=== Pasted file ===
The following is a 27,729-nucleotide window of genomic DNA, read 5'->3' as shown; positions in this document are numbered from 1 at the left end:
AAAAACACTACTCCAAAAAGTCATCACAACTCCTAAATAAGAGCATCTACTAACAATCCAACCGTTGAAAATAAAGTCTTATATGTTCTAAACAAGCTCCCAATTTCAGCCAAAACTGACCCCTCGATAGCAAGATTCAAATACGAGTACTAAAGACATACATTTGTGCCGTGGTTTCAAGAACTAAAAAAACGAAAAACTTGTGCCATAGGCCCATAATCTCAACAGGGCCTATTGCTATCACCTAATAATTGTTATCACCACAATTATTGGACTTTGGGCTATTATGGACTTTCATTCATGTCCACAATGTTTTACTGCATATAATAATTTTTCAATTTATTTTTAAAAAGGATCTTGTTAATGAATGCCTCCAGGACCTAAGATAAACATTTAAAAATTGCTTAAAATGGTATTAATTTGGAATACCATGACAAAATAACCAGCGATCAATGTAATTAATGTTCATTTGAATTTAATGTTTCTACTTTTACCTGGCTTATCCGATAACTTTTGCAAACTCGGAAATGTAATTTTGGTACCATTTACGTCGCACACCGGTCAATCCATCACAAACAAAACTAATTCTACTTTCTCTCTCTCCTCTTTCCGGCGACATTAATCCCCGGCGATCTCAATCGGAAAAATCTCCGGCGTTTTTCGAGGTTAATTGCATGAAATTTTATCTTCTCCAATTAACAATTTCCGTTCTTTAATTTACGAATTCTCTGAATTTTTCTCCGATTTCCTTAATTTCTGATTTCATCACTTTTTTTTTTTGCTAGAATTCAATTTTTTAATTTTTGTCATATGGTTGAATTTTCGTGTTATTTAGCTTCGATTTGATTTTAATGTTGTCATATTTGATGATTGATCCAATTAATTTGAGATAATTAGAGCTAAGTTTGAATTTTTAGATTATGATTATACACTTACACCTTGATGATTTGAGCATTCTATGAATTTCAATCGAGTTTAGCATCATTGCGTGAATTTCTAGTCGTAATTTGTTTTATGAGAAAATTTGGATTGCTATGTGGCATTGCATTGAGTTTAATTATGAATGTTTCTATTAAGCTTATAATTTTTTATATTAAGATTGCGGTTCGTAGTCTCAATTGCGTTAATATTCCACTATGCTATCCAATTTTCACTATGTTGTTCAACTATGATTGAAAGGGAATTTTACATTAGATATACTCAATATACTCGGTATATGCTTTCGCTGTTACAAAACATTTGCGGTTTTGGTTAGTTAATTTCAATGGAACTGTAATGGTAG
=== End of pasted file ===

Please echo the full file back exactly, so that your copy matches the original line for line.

The following is a 27,729-nucleotide window of genomic DNA, read 5'->3' as shown; positions in this document are numbered from 1 at the left end:
AAAAACACTACTCCAAAAAGTCATCACAACTCCTAAATAAGAGCATCTACTAACAATCCAACCGTTGAAAATAAAGTCTTATATGTTCTAAACAAGCTCCCAATTTCAGCCAAAACTGACCCCTCGATAGCAAGATTCAAATACGAGTACTAAAGACATACATTTGTGCCGTGGTTTCAAGAACTAAAAAAACGAAAAACTTGTGCCATAGGCCCATAATCTCAACAGGGCCTATTGCTATCACCTAATAATTGTTATCACCACAATTATTGGACTTTGGGCTATTATGGACTTTCATTCATGTCCACAATGTTTTACTGCATATAATAATTTTTCAATTTATTTTTAAAAAGGATCTTGTTAATGAATGCCTCCAGGACCTAAGATAAACATTTAAAAATTGCTTAAAATGGTATTAATTTGGAATACCATGACAAAATAACCAGCGATCAATGTAATTAATGTTCATTTGAATTTAATGTTTCTACTTTTACCTGGCTTATCCGATAACTTTTGCAAACTCGGAAATGTAATTTTGGTACCATTTACGTCGCACACCGGTCAATCCATCACAAACAAAACTAATTCTACTTTCTCTCTCTCCTCTTTCCGGCGACATTAATCCCCGGCGATCTCAATCGGAAAAATCTCCGGCGTTTTTCGAGGTTAATTGCATGAAATTTTATCTTCTCCAATTAACAATTTCCGTTCTTTAATTTACGAATTCTCTGAATTTTTCTCCGATTTCCTTAATTTCTGATTTCATCACTTTTTTTTTTTGCTAGAATTCAATTTTTTAATTTTTGTCATATGGTTGAATTTTCGTGTTATTTAGCTTCGATTTGATTTTAATGTTGTCATATTTGATGATTGATCCAATTAATTTGAGATAATTAGAGCTAAGTTTGAATTTTTAGATTATGATTATACACTTACACCTTGATGATTTGAGCATTCTATGAATTTCAATCGAGTTTAGCATCATTGCGTGAATTTCTAGTCGTAATTTGTTTTATGAGAAAATTTGGATTGCTATGTGGCATTGCATTGAGTTTAATTATGAATGTTTCTATTAAGCTTATAATTTTTTATATTAAGATTGCGGTTCGTAGTCTCAATTGCGTTAATATTCCACTATGCTATCCAATTTTCACTATGTTGTTCAACTATGATTGAAAGGGAATTTTACATTAGATATACTCAATATACTCGGTATATGCTTTCGCTGTTACAAAACATTTGCGGTTTTGGTTAGTTAATTTCAATGGAACTGTAATGGTAG